It's fair to say my relationship with Eden Park is not exactly flourishing.
I was never a fan of the rebuild and I'm still not a fan of this concrete jungle, with such massive limitations in a residential zone but which is still deemed our 'National Stadium'.
We have tried mediation, to mend fences and explain the inner workings of this flawed stadium. I even went along one day to pour some beers, to see exactly how quickly you could service the needs of a thirsty crowd. I was not great, by the way.
But it's time to admit we are so philosophically apart that there is no coming back.
I admire Eden Park chief executive Guy Ngata for at least attempting to change things up, trying to get concerts into the old lady before that concept was unceremoniously shut down by the residents and the wondrous Resource Management Act.
But here is the issue for Eden Park and, for that matter, every other stadium in this country. For those who paid hard-earned cash to go, an amazing sporting contest between the Black Caps and Australia, culminating in Aussie batsman Marcus Stoinis' heroics, was overshadowed by the game-day experience, which sucked.
If you don't believe me, here's what Peter Williams, who has lived and breathed sport his whole life and seen more live sport in different parts of the world than most Kiwis, had this to say: "Eden Park, you are a disgrace to NZ Sports, entertainment and the hospitality industry. A great cricket match spoiled by ridiculous rules. Stay at home and avoid warm beer and awful food." Well said, Peter.
My NewstalkZB producer Guy Heveldt had his own issues. There was a public holiday surcharge, which meant mid-range beer in a plastic bottle was $9.90.
Queues made that taste even more unbearable, and a limit on beers made the end of play no fun for anyone.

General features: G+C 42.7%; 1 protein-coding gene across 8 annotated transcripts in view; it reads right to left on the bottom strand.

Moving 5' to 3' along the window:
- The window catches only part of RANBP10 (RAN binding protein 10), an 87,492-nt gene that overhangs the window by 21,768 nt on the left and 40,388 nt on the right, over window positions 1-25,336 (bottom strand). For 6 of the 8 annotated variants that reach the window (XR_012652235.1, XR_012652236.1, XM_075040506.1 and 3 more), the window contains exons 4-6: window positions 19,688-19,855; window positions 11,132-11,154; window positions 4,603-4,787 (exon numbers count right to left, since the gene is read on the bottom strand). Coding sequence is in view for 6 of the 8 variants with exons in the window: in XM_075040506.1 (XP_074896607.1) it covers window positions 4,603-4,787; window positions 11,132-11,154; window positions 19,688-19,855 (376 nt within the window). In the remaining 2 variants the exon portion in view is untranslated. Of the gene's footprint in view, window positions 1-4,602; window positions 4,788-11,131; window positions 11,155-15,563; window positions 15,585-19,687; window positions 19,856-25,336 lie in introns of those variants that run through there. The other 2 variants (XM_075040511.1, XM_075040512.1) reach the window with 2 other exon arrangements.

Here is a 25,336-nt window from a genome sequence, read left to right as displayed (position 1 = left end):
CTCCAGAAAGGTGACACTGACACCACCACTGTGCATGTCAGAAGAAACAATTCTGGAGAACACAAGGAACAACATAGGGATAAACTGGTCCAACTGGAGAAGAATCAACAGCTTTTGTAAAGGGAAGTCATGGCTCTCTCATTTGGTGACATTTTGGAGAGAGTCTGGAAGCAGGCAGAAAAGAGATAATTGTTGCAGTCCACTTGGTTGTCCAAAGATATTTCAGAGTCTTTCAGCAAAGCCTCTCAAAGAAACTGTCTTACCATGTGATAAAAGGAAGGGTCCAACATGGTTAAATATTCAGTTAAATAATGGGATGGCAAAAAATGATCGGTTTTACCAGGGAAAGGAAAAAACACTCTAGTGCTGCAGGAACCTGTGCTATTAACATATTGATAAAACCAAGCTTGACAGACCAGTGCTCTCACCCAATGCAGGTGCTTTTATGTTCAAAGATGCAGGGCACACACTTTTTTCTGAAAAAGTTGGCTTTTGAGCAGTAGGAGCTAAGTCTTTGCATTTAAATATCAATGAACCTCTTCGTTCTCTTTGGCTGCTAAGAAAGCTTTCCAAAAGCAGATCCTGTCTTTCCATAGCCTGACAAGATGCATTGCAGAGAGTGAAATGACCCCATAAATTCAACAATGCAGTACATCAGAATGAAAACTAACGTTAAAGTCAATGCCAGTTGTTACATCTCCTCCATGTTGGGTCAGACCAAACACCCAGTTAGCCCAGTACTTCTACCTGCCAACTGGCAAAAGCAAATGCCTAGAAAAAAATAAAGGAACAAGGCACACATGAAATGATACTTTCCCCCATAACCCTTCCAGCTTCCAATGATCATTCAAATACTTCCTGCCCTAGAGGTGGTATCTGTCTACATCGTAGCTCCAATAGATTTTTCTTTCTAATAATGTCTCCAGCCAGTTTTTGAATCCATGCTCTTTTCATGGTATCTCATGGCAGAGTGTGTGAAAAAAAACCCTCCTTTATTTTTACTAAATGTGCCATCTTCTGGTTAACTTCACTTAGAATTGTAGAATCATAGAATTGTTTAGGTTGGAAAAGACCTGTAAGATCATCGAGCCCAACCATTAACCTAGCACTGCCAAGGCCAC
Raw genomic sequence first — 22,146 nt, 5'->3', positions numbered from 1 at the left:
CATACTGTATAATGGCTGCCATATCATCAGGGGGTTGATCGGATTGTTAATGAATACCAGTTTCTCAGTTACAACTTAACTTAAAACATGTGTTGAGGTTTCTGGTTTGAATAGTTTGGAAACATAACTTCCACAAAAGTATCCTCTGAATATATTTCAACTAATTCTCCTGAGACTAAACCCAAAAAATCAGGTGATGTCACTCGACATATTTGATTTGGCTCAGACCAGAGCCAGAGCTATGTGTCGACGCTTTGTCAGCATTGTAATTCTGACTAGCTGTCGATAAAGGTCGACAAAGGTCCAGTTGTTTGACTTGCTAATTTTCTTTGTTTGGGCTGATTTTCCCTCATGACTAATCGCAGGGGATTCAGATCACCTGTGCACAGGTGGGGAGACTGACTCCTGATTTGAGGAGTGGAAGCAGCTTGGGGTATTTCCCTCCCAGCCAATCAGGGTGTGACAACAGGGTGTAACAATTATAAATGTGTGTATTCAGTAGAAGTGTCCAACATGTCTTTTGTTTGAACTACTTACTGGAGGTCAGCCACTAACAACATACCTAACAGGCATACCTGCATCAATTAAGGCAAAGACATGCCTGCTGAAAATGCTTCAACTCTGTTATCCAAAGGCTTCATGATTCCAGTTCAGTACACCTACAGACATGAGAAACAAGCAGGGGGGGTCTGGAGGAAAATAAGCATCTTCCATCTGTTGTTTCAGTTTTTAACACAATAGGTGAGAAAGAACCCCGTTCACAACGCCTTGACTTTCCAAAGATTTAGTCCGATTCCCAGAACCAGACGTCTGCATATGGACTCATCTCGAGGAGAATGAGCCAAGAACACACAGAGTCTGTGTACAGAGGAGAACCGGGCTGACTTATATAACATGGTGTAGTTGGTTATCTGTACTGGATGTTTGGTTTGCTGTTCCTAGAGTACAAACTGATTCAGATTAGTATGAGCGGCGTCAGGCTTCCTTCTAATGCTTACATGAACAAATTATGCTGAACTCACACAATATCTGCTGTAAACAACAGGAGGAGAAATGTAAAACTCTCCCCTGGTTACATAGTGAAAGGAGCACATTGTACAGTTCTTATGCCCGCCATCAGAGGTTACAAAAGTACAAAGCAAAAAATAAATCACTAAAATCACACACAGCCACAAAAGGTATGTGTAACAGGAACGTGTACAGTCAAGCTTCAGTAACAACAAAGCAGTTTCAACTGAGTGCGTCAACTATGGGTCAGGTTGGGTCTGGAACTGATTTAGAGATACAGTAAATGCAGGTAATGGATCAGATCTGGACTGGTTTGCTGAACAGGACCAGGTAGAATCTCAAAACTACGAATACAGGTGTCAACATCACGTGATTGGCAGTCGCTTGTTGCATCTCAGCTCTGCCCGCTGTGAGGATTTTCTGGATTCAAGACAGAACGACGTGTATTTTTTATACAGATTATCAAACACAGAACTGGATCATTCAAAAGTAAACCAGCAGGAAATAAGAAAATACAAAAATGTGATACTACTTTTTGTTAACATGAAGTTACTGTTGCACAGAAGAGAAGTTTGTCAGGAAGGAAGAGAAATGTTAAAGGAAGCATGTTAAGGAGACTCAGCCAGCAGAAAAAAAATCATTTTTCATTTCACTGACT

When will the day come when sport in our major stadiums is dominated by the on-field heroics and not what happens off it?
Even the streaker was an unwanted distraction from a memorable day of sporting theatre.
At a time when sport is suffering like never before, when the remote is the modern day jewel in your sporting arsenal, and when all codes are fighting diminishing crowds, a repeat of last Monday must not happen.
I'm not claiming to have all the answers but when red blooded sports fans who've experienced stadiums all over the world say "enough is enough", you know we have a big problem.
When is private information in the public interest?
This is one of the great questions facing us all in this world where social media, instantaneous interaction and gossip-mongering have never been more intense.
So Chiefs and All Blacks first five-eighths Aaron Cruden bites back at the media for delving into his new income in France. Disrespectful? Not appreciated, says Cruden.
But as someone who believes we in the media go way too far in some reporting of sporting lives and stories, on this one, I cannot agree with Cruden.
Yes, there are some things in life that are supposed to remain private: your income, your political leanings, even your religious beliefs.
But in this modern world, where cash in sport has almost reached ridiculous levels, the media have every right to go for gold in predicting an athlete's income.
As many player managers have pointed out to me, often we get it wrong and it's a source of much amusement for all parties concerned.
Not Cruden. He felt the right to announce his move to Montpellier had been lost, and the size of his deal had been unfairly reported. Maybe it's not right, but it happens.
When LeBron James went back to the Cavs, his mind-numbing numbers were reported everywhere. Each time a superstar footballer signs a new deal, it's broken down into some incredible weekly amount. That's just how it is.
So, Aaron, I can only say don't sweat the small stuff. Play out of your skin for the Chiefs, make the All Blacks squad for the Lions tour, and then go and bank a fortune in France, whatever the amount.